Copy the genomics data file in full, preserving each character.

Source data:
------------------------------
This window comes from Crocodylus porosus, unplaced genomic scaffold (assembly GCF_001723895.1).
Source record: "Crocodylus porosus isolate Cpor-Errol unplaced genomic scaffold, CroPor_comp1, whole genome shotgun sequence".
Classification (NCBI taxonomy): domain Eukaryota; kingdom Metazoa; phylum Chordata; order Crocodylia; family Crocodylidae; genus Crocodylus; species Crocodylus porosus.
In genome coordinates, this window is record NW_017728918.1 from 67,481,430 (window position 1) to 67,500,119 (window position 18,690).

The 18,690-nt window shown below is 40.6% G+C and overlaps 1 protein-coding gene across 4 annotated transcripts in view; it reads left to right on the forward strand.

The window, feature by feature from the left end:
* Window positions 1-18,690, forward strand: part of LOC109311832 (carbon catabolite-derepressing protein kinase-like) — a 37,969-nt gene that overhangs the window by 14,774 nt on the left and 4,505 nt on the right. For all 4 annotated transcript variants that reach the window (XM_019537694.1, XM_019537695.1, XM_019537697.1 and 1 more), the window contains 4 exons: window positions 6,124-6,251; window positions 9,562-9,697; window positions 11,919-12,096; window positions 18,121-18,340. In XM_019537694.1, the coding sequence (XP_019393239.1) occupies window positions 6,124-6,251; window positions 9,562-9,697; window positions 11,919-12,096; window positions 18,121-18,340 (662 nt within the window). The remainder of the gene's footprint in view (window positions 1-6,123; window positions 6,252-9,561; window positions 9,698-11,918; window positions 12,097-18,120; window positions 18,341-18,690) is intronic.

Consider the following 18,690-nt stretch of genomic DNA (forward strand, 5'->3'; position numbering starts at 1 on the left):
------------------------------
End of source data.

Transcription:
This window comes from Crocodylus porosus, unplaced genomic scaffold (assembly GCF_001723895.1).
Source record: "Crocodylus porosus isolate Cpor-Errol unplaced genomic scaffold, CroPor_comp1, whole genome shotgun sequence".
Classification (NCBI taxonomy): domain Eukaryota; kingdom Metazoa; phylum Chordata; order Crocodylia; family Crocodylidae; genus Crocodylus; species Crocodylus porosus.
In genome coordinates, this window is record NW_017728918.1 from 67,481,430 (window position 1) to 67,500,119 (window position 18,690).

The 18,690-nt window shown below is 40.6% G+C and overlaps 1 protein-coding gene across 4 annotated transcripts in view; it reads left to right on the forward strand.

The window, feature by feature from the left end:
* Window positions 1-18,690, forward strand: part of LOC109311832 (carbon catabolite-derepressing protein kinase-like) — a 37,969-nt gene that overhangs the window by 14,774 nt on the left and 4,505 nt on the right. For all 4 annotated transcript variants that reach the window (XM_019537694.1, XM_019537695.1, XM_019537697.1 and 1 more), the window contains 4 exons: window positions 6,124-6,251; window positions 9,562-9,697; window positions 11,919-12,096; window positions 18,121-18,340. In XM_019537694.1, the coding sequence (XP_019393239.1) occupies window positions 6,124-6,251; window positions 9,562-9,697; window positions 11,919-12,096; window positions 18,121-18,340 (662 nt within the window). The remainder of the gene's footprint in view (window positions 1-6,123; window positions 6,252-9,561; window positions 9,698-11,918; window positions 12,097-18,120; window positions 18,341-18,690) is intronic.

Consider the following 18,690-nt stretch of genomic DNA (forward strand, 5'->3'; position numbering starts at 1 on the left):